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Thread: KP Dipping for Newbies: A few pointers....

  1. #1
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    Default KP Dipping for Newbies: A few pointers....

    So you are going to try and dipnet? Be prepared for the following....

    1. Giddy laughter
    2. Slimy waders/jacket/gloves/hands/cooler/everything else
    3. Ripped dipnet
    4. Sand in every place on the body
    5. Being hungry
    6. Being thirsty
    7. Being grossed out by outhouses after being hungry/thirsty
    8. Keeping your fish cool until processing
    9. Keeping your cool until fish processing
    10. Timing the catchable dates/forecasting
    11. A lot of hard work after catching your fish

    So it starts like this; you and your family/friends need to make a plan of action. Get your gear together and be prepared to go once the numbers show that you can bring home a cooler full (or better yet, a permit full) of fish. Have your gear on standby so that all you have to do is load it up.

    You will need:
    Waders
    Bonker
    Dipnet
    Small zip ties for holes in your net
    Large cooler(s)
    Permit
    Fishing License
    Fillet Knife
    Small Sharpener
    BLOCK ice (it doesn't melt as fast)
    CUBED ice (sprinkle on top of a full cooler)
    Spare changes of clothes (appropriate for how long you intend to stay)
    Cash for incidentals and parking (I take about $100 in mixed 5's and 20's)

    You may want to have:
    Cooler of food/beverages
    Firewood (not a lot available on the beaches)
    Folding Chair
    Folding Table(s) For cleaning fish
    Plywood with nail through it for cleaning fish (Use the nail to plop the fish head on and it stays still while you gut/clip tails)
    Spare dipnet bag with twine to re-bag a thrashed net (in the event you get a massive king; it will TRASH your net)

    Now a couple of things you should know about forecasting:
    The OTF index (off shore test fishery) is located around Anchor Point which is approximately 60-70 miles south of the mouths of the Kenai/Kasilof rivers. It takes some time for the fish to swim up from there but mother nature helps out with south winds at times. When she changes her mind and direction from south to westerly winds after a few days of high OTF counts; you can bank on having a good day dipping. The reason is because of of the surface currents created. You have to give the fish about 4 days or so before they are in position to be "blown" into the river mouths. The final portion of the forecasting technique is to pay attention to the commercial openers. This is the most volatile part of the guessing game because F&G releases the beasts at a whim and moments notice most of the time. The number to keep up with this information (along with escapement data) is 907-262-9611. Its a recorded hotline (I have on speed dial on my cell) and it is a very handy tool when used in conjunction with www.wunderground.com to gauge the weather forecast.

    Now that prediction (step one) is out of the way; get ready! Be on call and have your gear "turn-key" when its time to roll out. June 25th is when the Kasilof opens - its an 24 hour fishery. July 10th is when the Kenai opens (its a restricted hour fishery closed from 11pm to 6am. Track escapement data and try to do your own run timing guess work by researching ADF&G's website. (http://www.sf.adfg.state.ak.us/FishCounts/)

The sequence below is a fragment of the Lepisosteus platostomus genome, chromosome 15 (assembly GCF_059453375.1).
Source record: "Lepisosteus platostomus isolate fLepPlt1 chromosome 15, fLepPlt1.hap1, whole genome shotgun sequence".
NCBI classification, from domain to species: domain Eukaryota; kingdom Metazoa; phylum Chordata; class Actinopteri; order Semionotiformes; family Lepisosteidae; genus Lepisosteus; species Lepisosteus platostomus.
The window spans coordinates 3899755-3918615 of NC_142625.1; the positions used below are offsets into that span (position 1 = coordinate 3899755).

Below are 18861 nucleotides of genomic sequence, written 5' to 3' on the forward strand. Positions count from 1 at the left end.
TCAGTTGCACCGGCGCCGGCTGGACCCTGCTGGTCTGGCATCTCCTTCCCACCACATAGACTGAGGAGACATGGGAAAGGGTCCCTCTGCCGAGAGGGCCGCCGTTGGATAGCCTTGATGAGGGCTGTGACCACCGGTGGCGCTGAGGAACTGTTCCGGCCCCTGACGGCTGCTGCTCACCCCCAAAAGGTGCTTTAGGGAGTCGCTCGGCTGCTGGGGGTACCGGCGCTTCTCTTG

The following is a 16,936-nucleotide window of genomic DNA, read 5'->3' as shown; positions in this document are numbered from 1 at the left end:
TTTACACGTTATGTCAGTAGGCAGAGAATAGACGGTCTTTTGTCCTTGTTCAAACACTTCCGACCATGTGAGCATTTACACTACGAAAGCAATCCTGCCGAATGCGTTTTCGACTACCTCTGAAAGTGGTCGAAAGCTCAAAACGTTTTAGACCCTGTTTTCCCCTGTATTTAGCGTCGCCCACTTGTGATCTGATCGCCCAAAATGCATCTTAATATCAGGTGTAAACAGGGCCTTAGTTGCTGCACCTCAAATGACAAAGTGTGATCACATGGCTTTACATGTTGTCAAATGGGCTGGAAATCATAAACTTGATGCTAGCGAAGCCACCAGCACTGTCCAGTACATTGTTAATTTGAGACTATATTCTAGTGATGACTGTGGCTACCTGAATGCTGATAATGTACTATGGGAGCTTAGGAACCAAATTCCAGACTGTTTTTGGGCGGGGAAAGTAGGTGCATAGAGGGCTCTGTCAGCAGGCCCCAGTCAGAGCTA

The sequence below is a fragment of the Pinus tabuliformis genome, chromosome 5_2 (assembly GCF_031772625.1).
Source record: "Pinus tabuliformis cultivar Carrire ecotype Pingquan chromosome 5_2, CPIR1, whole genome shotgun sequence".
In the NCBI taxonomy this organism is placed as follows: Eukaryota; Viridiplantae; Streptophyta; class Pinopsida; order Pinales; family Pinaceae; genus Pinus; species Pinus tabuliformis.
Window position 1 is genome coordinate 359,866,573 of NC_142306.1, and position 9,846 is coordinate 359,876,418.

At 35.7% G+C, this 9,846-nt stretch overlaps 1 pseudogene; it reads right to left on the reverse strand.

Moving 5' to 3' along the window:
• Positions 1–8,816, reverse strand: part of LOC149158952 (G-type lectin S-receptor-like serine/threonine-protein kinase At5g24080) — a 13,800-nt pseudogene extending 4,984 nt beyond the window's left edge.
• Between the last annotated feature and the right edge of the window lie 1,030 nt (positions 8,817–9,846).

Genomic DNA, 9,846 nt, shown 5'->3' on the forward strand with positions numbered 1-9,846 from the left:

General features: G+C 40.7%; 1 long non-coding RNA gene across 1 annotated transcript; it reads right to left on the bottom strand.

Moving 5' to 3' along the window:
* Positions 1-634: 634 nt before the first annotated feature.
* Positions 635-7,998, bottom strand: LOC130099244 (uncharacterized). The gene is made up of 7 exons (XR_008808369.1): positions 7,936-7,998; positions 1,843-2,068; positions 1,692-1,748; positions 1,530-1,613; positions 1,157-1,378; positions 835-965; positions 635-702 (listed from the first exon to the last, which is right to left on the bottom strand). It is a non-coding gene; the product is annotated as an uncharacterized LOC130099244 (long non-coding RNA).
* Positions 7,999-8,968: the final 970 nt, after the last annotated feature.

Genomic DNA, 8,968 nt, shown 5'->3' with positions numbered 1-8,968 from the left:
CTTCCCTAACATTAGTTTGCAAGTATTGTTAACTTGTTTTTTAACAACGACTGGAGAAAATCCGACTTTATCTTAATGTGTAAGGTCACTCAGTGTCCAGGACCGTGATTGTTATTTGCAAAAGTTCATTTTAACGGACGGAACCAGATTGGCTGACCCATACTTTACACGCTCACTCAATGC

Technique:
    If you are dipping from shore save yourself a bunch of hassle and either pick up a Kenai Keeper from most sporting goods stores (sans the box stores), or manufacture something of your own. The technique is simple; hold your net out, wait for fish to catch you completely off guard and shove the back and forth several times to catch the fins/gills good in the bag. Pull the net to you and smack it a good on on the mellon. DO NOT GO FOR A KILL SHOT AT THIS STAGE. It's important to keep your fish quality as good as possible so just take the fun out of it and then debag the fish and thread on your stringer belt and only after its strung do you rip the gills with a twist of your finger to bleed it out (much better tasting fish this way); thus saving your the hassle of fighting the surf and keeping your spot in the water. Once your stringer is full, you can wow your dip-mates into believing that you are a fish god of some sort and drag your 30-or-so fish to the bank and begin cleaning.

    And now on to cleaning;
    I only clip tails, head/gut the fish. You will see others filleting on the beach and it makes me want to throw up when I see it. Not because it's illegal or against the rules (which it is) but because their catch is going to be all fishy and gnarly when they get home; fillets soaking in fish slime makes a very fishy foul flesh. I clip tails (gotta do that before throwing in the cooler) then head/gut them. I wait until I get home to set up a good processing area where I have a setup of knives, trash bags/cans, beverages, vacuum sealer and towels to dab them dry once filleted and rinsed. My fish is always very tasty and this method has worked extremely well for me. Do it how ya like though.... we all have different methods.

    There you have it in a nutshell, your basics to start with and the rest is up to you to figure out. The one piece of advice that I can give that is probably the most valuable is go with someone experienced first and then try it on your own. That way you will have a rough idea of what to expect and maybe put your own spin on things.

    Good luck dear newbie, you will be "hooked" on dipnetting from the very first sockeye that tries to take the net out of your hands. )